The price of tacos will be going up too. The price of tacos will be going up too.

Thousands protest fuel price increases

And a taco vendor warns his prices will have to go up too, by as much as 20%

Thousands of Mexicans rallied yesterday against the big increase in fuel prices, taking to different forms of protest in the streets, on beaches and even on the water.

In the country’s capital, over 200 people marched from the Ángel de la Independencia  to the zócalo, while in the state of Guerrero it was taxi and public transit drivers who protested, along with representatives of the left-leaning Democratic Revolution Party (PRD) and the National Renovation Movement (Morena).

In Zihuatanejo, protesters blocked four gas stations and reproached President Enrique Peña Nieto for a campaign promise that he would lower fuel prices.

In Acapulco, PRD and Morena members embarked on a boat to protest at a Navy facility, and marched on several beaches of the port city as well.

Citizens of the Tepeji del Río municipality in Hidalgo have been protesting for three days against the federal government’s decision to raise fuel prices, while gas stations reported shortages and shut down their operations on the last days of December.

In Saltillo, capital of Coahuila, close to 1,000 people took to the streets and marched to the state Congress, where they demanded their local and federal lawmakers reverse the price hike, and called for the resignation of Peña Nieto and state Governor Rubén Moreira.

Protesters in Monterrey, capital of Nuevo León, focused on transportation companies, warning them not to use the gas price hike as an excuse to increase their fares, which they said are already high.

Yesterday saw the fourth day of protests in Ciudad Victoria, capital of Tamaulipas while a small protest of 20 people was reported in La Paz, Baja California Sur.

One gas station in that municipality limited its sale to 300 pesos per customer on December 31, a limit was was lifted after midnight.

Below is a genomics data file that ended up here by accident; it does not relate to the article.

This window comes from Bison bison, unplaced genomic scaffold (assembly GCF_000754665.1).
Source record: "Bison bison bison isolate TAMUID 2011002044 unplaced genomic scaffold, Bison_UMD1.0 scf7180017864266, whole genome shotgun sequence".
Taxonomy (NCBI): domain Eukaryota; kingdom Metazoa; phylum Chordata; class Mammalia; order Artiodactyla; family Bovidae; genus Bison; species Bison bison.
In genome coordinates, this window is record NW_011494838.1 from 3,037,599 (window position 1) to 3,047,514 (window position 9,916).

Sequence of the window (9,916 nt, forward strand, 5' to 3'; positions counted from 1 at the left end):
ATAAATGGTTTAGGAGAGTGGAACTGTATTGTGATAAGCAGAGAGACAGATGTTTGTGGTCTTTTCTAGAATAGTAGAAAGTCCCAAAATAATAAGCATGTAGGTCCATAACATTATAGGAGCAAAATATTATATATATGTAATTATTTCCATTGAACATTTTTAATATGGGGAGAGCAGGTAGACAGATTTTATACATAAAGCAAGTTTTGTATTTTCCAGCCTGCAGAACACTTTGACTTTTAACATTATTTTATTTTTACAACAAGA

Similar conditions were placed the same day by a gas station in the community of Guerrero Negro in Mulegé. But soon after a sign attributed to the Cartel Jalisco Nueva Generación (CJNG) had been posted.

It was addressed a local gas station owner: “Humberto Ibarra, if you don’t give away 40 liters of gasoline between 9:00am and 5:00pm to the people of Guerrero Negro, from whom you have stolen so much, we are going to burn your gas stations. We’re here and we didn’t come for nothing.”

Today a group of protesters gathered outside the offices of the Supreme Court to demand it intervene on the grounds that the price increases violate human rights.

Possible political fallout from the new prices doesn’t worry the governing Institutional Revolutionary Party, according to its national president, Enrique Ochoa Reza, who said the party is leading in its polling in the State of México, Coahuila and Nayarit when its numbers are combined with those of allied parties.

He also defended the fuel price rise, saying it was necessary that the price at the pump take into account the real cost of the fuel. Ochoa said maintaining artificial prices has been costing taxpayers 200 billion pesos annually.

To continue subsidizing fuel for another year would have required spending cutbacks or tax increases totaling the same amount. A cutback of that magnitude would represent half the annual budget of IMSS, the national health service, he said.

However, economists and private-sector interests worry about the domino effect of higher fuel prices on another sectors of the economy and increased inflationary pressures.

One such sector is food. A taco vendor in San Luis Potosí warns the price of the traditional tortilla dish will rise 15%-20%.

The owner of Los Toreados said a taco costing five pesos would probably have go to six “because everything will go up, from the meat, the tortilla, the [propane] gas, the vegetables; that’s going to affect us.”

Prices have remained unchanged for the last two years, said Ángel Castillo Martínez, despite other, previous cost increases, but this time he would be unable to avoid raising the price of his tacos.

Source: Debate (sp), El Universal (sp), Milenio (sp)

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